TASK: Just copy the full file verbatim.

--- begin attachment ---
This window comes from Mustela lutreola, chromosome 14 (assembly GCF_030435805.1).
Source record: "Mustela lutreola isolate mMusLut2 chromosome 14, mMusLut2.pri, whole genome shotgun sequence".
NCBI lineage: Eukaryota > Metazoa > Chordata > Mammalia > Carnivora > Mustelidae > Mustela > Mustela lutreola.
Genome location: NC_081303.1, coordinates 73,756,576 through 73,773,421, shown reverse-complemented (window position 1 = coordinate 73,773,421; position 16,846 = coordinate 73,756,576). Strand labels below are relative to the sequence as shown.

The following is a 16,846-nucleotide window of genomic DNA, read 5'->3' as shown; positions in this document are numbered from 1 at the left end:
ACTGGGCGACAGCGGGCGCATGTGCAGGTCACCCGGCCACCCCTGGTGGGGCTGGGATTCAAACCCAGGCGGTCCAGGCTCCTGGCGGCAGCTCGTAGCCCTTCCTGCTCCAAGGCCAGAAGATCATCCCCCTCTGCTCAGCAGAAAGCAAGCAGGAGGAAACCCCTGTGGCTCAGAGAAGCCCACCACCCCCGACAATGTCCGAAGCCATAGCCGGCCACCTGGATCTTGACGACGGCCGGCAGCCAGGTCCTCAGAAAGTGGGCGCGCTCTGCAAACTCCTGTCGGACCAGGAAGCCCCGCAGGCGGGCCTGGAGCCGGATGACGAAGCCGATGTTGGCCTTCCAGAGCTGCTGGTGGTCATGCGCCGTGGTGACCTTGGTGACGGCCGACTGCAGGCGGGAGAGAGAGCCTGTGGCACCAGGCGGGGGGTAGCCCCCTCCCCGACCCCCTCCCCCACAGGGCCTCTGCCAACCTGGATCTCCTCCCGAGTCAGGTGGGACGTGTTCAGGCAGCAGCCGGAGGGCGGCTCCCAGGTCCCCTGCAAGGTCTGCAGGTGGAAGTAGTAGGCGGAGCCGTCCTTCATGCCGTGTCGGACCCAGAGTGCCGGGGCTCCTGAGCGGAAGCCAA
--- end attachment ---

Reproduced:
This window comes from Mustela lutreola, chromosome 14 (assembly GCF_030435805.1).
Source record: "Mustela lutreola isolate mMusLut2 chromosome 14, mMusLut2.pri, whole genome shotgun sequence".
NCBI lineage: Eukaryota > Metazoa > Chordata > Mammalia > Carnivora > Mustelidae > Mustela > Mustela lutreola.
Genome location: NC_081303.1, coordinates 73,756,576 through 73,773,421, shown reverse-complemented (window position 1 = coordinate 73,773,421; position 16,846 = coordinate 73,756,576). Strand labels below are relative to the sequence as shown.

The following is a 16,846-nucleotide window of genomic DNA, read 5'->3' as shown; positions in this document are numbered from 1 at the left end:
ACTGGGCGACAGCGGGCGCATGTGCAGGTCACCCGGCCACCCCTGGTGGGGCTGGGATTCAAACCCAGGCGGTCCAGGCTCCTGGCGGCAGCTCGTAGCCCTTCCTGCTCCAAGGCCAGAAGATCATCCCCCTCTGCTCAGCAGAAAGCAAGCAGGAGGAAACCCCTGTGGCTCAGAGAAGCCCACCACCCCCGACAATGTCCGAAGCCATAGCCGGCCACCTGGATCTTGACGACGGCCGGCAGCCAGGTCCTCAGAAAGTGGGCGCGCTCTGCAAACTCCTGTCGGACCAGGAAGCCCCGCAGGCGGGCCTGGAGCCGGATGACGAAGCCGATGTTGGCCTTCCAGAGCTGCTGGTGGTCATGCGCCGTGGTGACCTTGGTGACGGCCGACTGCAGGCGGGAGAGAGAGCCTGTGGCACCAGGCGGGGGGTAGCCCCCTCCCCGACCCCCTCCCCCACAGGGCCTCTGCCAACCTGGATCTCCTCCCGAGTCAGGTGGGACGTGTTCAGGCAGCAGCCGGAGGGCGGCTCCCAGGTCCCCTGCAAGGTCTGCAGGTGGAAGTAGTAGGCGGAGCCGTCCTTCATGCCGTGTCGGACCCAGAGTGCCGGGGCTCCTGAGCGGAAGCCAA